Fire Use And Dietary Changes

The most remarkable innovation of Homo erectus is undoubtedly the use of extrasomatic energy, in order to accomplish human ends outside the body. The most important source of extrasomatic energy, by far, is fire.24 Hominid hunter-gatherers and scavengers used the somatic energy of fire for the provision of warmth, the clearing of forests, the hunting of game, self-defense, and cooking. It has been estimated that the per capita use of extrasensory energy in the form of fire in early hunter-gatherer societies amounted roughly to the same quantity that flows through human organisms themselves as somatic energy.25

Learning to manage fire represented a remarkable technical and cultural advance for anatomically pre-modern hominids. It brought the possibility of warmth and light and therefore a double extension of the human environment into the cold and the dark. In physical terms, one obvious expression of this was the occupation of caves. Animals could now be driven out and kept out by fire. Technology could move forward: spears could be hardened in fires and cooking became possible, with indigestible substances such as seeds becoming sources of food, and distasteful or bitter plants becoming edible. And cooking must have stimulated attention to the variety and availability of plant life.

Moreover, the use of fire influenced the evolution of reflexive mentality. Around the hearths after dark gathered a community almost certainly aware of itself as a small and meaningful unit against a chaotic and unfriendly background. Language, of whose specific origins we still know little, would have been shaped by a new kind of group intercourse. At some point, fire-bearers and fire specialists appeared - beings of awesome and mysterious importance, on whom depended life and death. They carried and guarded the great liberating tool, and the need to guard it must sometimes have made them masters. Fire began to break up the iron rigidity of night and day and even the discipline of the seasons. It thus carried further the breakdown of the great objective natural rhythms that bound Homo erectus. Hominid behavior, as historian J.M. Roberts notes, now could be less routine and automatic.26 The harnessing of fire was also a prerequisite of big game hunting, another of the significant achievements of Homo erectus. Any meat eating was a great effort as game had to be followed and killed; hominids became dependent upon other species, including the megafauna, as a food source. Organized hunting provided concentrated protein and therefore released meat-eaters from their incessant nibbling on a variety of vegetarian products. Although elephants, giraffes, and buffalo were among the species whose meat was consumed at Olduvai, scholars emphasize that the bones of smaller animals vastly preponderated in the archaeological excavations.27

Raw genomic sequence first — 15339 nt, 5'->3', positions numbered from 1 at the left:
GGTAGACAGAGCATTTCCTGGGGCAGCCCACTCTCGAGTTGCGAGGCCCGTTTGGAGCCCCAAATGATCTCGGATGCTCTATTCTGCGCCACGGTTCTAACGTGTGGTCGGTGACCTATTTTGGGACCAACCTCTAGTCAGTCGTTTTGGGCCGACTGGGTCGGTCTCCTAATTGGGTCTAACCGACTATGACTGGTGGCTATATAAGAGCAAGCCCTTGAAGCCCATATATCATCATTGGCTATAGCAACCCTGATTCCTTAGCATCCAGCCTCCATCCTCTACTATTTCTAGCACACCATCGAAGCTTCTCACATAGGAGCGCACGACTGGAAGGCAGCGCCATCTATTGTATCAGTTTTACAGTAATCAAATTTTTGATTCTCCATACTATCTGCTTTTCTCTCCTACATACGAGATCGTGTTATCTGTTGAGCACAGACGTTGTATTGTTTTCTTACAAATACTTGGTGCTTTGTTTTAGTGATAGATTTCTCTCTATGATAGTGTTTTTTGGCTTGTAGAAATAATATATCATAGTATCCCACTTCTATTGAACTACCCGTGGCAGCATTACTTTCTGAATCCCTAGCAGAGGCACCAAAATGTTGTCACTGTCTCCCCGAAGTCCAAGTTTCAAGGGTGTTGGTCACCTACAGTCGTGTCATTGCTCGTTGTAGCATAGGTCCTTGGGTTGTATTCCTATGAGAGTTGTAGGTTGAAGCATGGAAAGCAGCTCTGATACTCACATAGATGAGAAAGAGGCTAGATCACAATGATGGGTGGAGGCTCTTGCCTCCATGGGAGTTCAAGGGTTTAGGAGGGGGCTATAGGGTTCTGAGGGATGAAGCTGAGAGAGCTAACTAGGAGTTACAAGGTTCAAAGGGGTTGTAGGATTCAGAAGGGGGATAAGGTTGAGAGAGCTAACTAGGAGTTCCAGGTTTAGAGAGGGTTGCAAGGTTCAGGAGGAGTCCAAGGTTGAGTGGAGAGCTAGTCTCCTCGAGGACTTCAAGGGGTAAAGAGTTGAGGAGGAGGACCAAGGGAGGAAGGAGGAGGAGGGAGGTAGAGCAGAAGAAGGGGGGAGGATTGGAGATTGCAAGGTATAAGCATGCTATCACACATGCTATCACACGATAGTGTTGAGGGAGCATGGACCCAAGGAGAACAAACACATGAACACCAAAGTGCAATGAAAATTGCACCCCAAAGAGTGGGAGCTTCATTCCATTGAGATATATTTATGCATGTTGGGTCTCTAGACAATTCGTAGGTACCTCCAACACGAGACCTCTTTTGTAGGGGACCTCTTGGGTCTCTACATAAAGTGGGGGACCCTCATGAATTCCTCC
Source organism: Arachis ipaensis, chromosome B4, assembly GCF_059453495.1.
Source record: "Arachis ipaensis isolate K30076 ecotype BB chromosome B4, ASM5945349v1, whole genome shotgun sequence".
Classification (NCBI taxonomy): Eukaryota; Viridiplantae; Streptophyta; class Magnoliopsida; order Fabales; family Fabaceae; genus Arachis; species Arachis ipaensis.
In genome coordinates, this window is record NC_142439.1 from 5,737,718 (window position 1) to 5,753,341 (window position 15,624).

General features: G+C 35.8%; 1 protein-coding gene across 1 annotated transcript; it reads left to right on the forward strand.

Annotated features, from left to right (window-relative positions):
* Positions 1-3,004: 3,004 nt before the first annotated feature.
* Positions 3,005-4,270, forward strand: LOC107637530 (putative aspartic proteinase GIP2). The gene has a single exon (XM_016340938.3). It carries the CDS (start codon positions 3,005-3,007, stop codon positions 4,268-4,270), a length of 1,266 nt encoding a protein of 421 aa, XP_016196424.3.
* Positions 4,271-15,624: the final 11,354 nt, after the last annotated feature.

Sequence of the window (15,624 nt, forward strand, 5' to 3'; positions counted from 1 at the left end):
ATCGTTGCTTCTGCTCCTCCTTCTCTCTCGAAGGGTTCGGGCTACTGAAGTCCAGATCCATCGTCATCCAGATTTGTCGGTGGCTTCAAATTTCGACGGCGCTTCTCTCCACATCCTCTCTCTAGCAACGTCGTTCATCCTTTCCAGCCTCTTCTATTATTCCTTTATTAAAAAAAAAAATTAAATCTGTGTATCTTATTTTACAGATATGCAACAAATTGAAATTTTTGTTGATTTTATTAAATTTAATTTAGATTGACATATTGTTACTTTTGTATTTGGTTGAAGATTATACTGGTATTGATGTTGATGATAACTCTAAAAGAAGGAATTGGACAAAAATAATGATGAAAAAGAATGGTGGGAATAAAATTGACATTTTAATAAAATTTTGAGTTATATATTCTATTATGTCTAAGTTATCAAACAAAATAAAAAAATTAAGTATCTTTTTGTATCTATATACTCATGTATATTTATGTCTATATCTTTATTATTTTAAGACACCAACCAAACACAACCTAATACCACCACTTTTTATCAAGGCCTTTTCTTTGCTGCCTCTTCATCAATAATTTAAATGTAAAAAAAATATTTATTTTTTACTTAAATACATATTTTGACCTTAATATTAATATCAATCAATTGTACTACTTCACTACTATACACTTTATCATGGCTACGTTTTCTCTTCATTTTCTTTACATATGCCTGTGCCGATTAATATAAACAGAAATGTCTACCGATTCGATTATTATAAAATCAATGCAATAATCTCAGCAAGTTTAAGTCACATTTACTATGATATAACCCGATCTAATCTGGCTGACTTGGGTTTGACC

Still, the ecological impact of anatomically pre-modern hominids such as Homo erectus appears to have remained small. Complex stone tools that appear at the end of the Pleistocene were still unknown to both Homo erectus and early Homo sapiens about 130,000 years ago. There were no bone tools, no ropes to make nets, and no fishhooks. All the early stone tools may have been held directly in the hand; they show no signs of having been mounted on other materials for increased leverage, as we mount steel axe blades on wooden handles.28